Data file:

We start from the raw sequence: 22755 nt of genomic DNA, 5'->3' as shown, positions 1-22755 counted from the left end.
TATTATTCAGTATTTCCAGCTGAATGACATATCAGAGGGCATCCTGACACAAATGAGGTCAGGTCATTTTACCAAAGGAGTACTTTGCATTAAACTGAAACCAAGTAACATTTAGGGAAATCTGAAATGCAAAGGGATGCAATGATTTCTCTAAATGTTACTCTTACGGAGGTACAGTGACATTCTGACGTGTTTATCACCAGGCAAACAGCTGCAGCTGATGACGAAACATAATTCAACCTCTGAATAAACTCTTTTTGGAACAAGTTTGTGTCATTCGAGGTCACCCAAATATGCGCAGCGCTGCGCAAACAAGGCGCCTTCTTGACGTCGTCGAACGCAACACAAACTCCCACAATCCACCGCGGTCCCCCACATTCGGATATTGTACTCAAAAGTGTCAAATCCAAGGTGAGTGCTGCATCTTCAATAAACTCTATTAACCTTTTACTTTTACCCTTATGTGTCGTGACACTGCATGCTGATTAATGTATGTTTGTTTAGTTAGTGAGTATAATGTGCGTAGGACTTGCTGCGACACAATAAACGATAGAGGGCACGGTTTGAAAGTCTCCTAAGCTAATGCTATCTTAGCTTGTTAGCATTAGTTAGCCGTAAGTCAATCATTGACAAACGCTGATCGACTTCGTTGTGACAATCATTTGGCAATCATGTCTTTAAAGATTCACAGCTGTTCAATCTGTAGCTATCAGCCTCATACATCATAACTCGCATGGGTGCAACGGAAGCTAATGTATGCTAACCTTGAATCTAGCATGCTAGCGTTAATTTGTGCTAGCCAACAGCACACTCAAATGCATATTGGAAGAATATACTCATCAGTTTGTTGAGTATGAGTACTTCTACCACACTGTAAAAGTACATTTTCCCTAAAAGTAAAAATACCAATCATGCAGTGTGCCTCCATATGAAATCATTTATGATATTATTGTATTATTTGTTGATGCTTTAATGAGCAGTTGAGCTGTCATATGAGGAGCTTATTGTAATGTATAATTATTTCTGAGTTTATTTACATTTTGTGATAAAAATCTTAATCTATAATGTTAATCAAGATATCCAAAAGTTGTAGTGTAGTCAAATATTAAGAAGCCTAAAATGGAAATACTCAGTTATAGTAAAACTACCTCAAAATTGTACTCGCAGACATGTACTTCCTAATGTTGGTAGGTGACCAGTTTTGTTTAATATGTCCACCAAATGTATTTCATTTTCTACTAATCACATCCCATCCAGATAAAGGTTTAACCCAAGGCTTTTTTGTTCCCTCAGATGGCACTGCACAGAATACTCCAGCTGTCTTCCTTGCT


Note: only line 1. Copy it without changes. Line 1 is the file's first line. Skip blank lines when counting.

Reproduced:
We start from the raw sequence: 22755 nt of genomic DNA, 5'->3' as shown, positions 1-22755 counted from the left end.